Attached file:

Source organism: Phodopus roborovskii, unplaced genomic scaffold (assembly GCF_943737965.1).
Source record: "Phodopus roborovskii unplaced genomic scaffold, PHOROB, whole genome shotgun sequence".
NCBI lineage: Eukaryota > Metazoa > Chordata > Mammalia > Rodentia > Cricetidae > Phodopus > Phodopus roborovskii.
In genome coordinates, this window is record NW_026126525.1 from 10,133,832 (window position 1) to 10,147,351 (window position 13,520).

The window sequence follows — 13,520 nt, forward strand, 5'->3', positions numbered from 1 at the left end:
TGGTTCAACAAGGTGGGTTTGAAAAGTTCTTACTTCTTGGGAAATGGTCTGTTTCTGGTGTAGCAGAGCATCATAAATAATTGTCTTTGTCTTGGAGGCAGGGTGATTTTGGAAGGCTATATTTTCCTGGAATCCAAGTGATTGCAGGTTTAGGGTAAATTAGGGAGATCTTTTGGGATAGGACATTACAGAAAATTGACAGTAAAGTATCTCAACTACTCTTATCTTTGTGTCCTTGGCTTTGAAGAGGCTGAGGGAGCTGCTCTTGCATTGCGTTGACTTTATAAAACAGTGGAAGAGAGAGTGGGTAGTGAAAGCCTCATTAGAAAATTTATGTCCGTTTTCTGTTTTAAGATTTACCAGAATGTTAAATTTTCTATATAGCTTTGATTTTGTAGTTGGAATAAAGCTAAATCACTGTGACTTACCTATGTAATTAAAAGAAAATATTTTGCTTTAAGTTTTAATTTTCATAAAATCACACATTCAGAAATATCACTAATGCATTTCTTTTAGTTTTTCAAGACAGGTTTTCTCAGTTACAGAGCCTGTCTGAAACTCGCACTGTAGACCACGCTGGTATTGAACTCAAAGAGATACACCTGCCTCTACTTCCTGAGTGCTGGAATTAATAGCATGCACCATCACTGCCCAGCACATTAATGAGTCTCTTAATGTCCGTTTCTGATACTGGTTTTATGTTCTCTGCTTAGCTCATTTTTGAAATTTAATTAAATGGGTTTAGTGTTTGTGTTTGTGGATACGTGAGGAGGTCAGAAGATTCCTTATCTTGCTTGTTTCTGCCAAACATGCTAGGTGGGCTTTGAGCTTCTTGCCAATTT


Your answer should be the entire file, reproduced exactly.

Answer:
Source organism: Phodopus roborovskii, unplaced genomic scaffold (assembly GCF_943737965.1).
Source record: "Phodopus roborovskii unplaced genomic scaffold, PHOROB, whole genome shotgun sequence".
NCBI lineage: Eukaryota > Metazoa > Chordata > Mammalia > Rodentia > Cricetidae > Phodopus > Phodopus roborovskii.
In genome coordinates, this window is record NW_026126525.1 from 10,133,832 (window position 1) to 10,147,351 (window position 13,520).

The window sequence follows — 13,520 nt, forward strand, 5'->3', positions numbered from 1 at the left end:
TGGTTCAACAAGGTGGGTTTGAAAAGTTCTTACTTCTTGGGAAATGGTCTGTTTCTGGTGTAGCAGAGCATCATAAATAATTGTCTTTGTCTTGGAGGCAGGGTGATTTTGGAAGGCTATATTTTCCTGGAATCCAAGTGATTGCAGGTTTAGGGTAAATTAGGGAGATCTTTTGGGATAGGACATTACAGAAAATTGACAGTAAAGTATCTCAACTACTCTTATCTTTGTGTCCTTGGCTTTGAAGAGGCTGAGGGAGCTGCTCTTGCATTGCGTTGACTTTATAAAACAGTGGAAGAGAGAGTGGGTAGTGAAAGCCTCATTAGAAAATTTATGTCCGTTTTCTGTTTTAAGATTTACCAGAATGTTAAATTTTCTATATAGCTTTGATTTTGTAGTTGGAATAAAGCTAAATCACTGTGACTTACCTATGTAATTAAAAGAAAATATTTTGCTTTAAGTTTTAATTTTCATAAAATCACACATTCAGAAATATCACTAATGCATTTCTTTTAGTTTTTCAAGACAGGTTTTCTCAGTTACAGAGCCTGTCTGAAACTCGCACTGTAGACCACGCTGGTATTGAACTCAAAGAGATACACCTGCCTCTACTTCCTGAGTGCTGGAATTAATAGCATGCACCATCACTGCCCAGCACATTAATGAGTCTCTTAATGTCCGTTTCTGATACTGGTTTTATGTTCTCTGCTTAGCTCATTTTTGAAATTTAATTAAATGGGTTTAGTGTTTGTGTTTGTGGATACGTGAGGAGGTCAGAAGATTCCTTATCTTGCTTGTTTCTGCCAAACATGCTAGGTGGGCTTTGAGCTTCTTGCCAATTT